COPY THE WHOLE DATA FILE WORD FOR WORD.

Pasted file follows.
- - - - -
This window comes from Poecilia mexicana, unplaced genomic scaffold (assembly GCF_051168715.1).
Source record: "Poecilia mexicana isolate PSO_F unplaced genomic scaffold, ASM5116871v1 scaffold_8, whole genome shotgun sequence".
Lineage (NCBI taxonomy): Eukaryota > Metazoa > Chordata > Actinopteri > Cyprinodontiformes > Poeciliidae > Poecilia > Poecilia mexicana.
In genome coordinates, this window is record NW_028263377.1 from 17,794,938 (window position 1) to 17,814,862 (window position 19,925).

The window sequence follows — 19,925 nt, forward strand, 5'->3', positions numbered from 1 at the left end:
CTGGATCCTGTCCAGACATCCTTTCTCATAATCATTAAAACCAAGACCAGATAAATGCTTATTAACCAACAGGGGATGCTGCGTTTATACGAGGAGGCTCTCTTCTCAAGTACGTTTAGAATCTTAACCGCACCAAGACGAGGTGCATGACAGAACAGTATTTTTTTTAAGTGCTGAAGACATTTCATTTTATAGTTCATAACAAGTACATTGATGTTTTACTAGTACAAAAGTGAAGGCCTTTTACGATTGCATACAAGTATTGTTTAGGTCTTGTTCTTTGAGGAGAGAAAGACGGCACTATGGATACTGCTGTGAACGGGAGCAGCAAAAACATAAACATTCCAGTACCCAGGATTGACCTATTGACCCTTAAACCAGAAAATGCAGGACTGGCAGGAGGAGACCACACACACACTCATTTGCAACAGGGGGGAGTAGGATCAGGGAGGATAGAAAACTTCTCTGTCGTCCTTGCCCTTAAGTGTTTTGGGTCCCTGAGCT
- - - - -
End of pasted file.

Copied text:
This window comes from Poecilia mexicana, unplaced genomic scaffold (assembly GCF_051168715.1).
Source record: "Poecilia mexicana isolate PSO_F unplaced genomic scaffold, ASM5116871v1 scaffold_8, whole genome shotgun sequence".
Lineage (NCBI taxonomy): Eukaryota > Metazoa > Chordata > Actinopteri > Cyprinodontiformes > Poeciliidae > Poecilia > Poecilia mexicana.
In genome coordinates, this window is record NW_028263377.1 from 17,794,938 (window position 1) to 17,814,862 (window position 19,925).

The window sequence follows — 19,925 nt, forward strand, 5'->3', positions numbered from 1 at the left end:
CTGGATCCTGTCCAGACATCCTTTCTCATAATCATTAAAACCAAGACCAGATAAATGCTTATTAACCAACAGGGGATGCTGCGTTTATACGAGGAGGCTCTCTTCTCAAGTACGTTTAGAATCTTAACCGCACCAAGACGAGGTGCATGACAGAACAGTATTTTTTTTAAGTGCTGAAGACATTTCATTTTATAGTTCATAACAAGTACATTGATGTTTTACTAGTACAAAAGTGAAGGCCTTTTACGATTGCATACAAGTATTGTTTAGGTCTTGTTCTTTGAGGAGAGAAAGACGGCACTATGGATACTGCTGTGAACGGGAGCAGCAAAAACATAAACATTCCAGTACCCAGGATTGACCTATTGACCCTTAAACCAGAAAATGCAGGACTGGCAGGAGGAGACCACACACACACTCATTTGCAACAGGGGGGAGTAGGATCAGGGAGGATAGAAAACTTCTCTGTCGTCCTTGCCCTTAAGTGTTTTGGGTCCCTGAGCT